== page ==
New Study Finds 1.6 Billion in Multidimensional Poverty

multidimensional_povertyA new study from the Oxford Poverty & Human Development Initiative (OPHI) has found 1.6 billion people living in multidimensional poverty. That’s hundreds of millions more than reported by the World Bank, which uses income-based methods.

The Global Multidimensional Poverty Index released by Oxford examined 101 countries and 5.2 billion people. It went beyond the typical measures of poverty to get the more complete picture.

Traditionally, many organizations use income-based measures to determine the extent of global poverty. The World Bank, for instance, uses a threshold of $1.25 per day.

The researchers at OPHI use a more comprehensive metric that looks at health, education and living standards to determine not only the extent of global poverty but also where the poor tend to live.

That has produced a few interesting results. The World Bank estimates just over one billion people live on less than $1.25 a day, placing them under the threshold of global poverty. However, using the multidimensional poverty measure, over 1.6 billion would be considered poor.

Another interesting result is that most of the world’s poor live in so-called “middle-income countries” and many live in countries considered to have high or medium development. Most of the world’s poor do not live in failed states, either.

In several countries, including Egypt, Sudan, Niger and Pakistan, there are more than twice as many poor people as would be reported using the $1.25-a-day threshold.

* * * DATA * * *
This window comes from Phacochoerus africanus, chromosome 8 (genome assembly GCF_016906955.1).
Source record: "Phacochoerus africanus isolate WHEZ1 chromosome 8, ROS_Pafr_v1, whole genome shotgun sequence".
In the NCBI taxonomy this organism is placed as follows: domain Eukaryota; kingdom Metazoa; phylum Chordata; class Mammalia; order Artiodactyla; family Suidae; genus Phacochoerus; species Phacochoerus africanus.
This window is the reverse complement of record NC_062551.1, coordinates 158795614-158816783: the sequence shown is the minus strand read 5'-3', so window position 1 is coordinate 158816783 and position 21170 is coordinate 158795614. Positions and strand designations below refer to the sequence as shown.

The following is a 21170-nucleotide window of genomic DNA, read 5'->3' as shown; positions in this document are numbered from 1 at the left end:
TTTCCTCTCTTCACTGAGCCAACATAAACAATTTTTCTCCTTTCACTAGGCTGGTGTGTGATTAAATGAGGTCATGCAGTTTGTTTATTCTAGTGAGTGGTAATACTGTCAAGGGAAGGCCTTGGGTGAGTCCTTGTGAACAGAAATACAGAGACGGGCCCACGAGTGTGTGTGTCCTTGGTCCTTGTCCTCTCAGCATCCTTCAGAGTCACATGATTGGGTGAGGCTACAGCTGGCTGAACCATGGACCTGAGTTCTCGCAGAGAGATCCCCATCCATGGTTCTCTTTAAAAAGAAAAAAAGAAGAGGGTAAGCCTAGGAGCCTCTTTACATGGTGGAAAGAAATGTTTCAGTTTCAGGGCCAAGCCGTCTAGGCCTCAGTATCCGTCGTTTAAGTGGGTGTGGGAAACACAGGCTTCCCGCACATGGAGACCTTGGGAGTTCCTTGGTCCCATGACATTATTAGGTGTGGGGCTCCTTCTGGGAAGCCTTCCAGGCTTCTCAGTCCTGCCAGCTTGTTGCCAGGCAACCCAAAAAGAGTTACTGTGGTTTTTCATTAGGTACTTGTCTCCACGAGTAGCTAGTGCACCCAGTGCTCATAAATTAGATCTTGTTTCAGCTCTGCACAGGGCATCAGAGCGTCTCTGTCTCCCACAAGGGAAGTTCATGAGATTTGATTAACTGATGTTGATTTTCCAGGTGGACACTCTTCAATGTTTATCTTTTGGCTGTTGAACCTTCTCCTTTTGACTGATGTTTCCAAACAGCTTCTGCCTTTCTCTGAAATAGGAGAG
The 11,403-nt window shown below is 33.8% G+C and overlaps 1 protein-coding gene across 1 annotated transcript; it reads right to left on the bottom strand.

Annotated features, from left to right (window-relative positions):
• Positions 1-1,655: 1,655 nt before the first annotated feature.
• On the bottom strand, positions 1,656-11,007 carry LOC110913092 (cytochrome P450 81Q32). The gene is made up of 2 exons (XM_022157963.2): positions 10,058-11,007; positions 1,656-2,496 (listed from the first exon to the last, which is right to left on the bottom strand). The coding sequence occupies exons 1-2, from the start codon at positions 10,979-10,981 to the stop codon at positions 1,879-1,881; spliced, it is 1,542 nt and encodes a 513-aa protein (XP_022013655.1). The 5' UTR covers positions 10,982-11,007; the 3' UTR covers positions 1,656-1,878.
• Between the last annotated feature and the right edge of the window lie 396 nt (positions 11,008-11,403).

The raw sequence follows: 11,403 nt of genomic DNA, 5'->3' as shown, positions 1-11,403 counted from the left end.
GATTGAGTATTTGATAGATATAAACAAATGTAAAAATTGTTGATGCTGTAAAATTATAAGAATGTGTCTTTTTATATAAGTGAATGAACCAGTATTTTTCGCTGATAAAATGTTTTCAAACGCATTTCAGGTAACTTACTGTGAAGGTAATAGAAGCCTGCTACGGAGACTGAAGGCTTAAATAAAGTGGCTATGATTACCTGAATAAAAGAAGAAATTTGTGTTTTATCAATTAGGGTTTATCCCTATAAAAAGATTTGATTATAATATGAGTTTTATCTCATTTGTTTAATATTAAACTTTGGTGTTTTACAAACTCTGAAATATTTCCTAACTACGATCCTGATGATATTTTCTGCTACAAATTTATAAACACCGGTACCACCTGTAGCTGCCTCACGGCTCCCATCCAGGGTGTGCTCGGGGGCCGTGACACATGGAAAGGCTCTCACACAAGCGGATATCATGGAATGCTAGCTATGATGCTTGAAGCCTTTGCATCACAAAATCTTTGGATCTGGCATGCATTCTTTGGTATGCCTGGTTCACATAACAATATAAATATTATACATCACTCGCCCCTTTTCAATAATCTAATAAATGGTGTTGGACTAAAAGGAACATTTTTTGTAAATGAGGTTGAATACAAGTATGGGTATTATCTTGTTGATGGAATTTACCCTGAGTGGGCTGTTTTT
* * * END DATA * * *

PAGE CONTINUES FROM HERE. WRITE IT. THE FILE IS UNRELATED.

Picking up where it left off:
Most of the world’s poor live in South Asia (54 percent) and sub-Saharan Africa (31 percent), according to the report.

The Global Multidimensional Poverty Index looks at a wide variety of development issues, including nutrition, child mortality, years spent in school, sanitation and water. It is a sobering view of global poverty that shows that life can still be difficult for those earning more than $1.25 a day.

In a press release, OPHI director Sabina Alkire said, “This analysis highlights how MPI and monetary poverty measures can complement each other to ensure no one is overlooked.”

The report should provide better insight into the extent of global poverty to allow development agencies to more specifically target those in need.

– Kevin McLaughlin

Sources: Humanosphere, Oxford Poverty & Human Development Initiative, World Bank
Photo: The Telegraph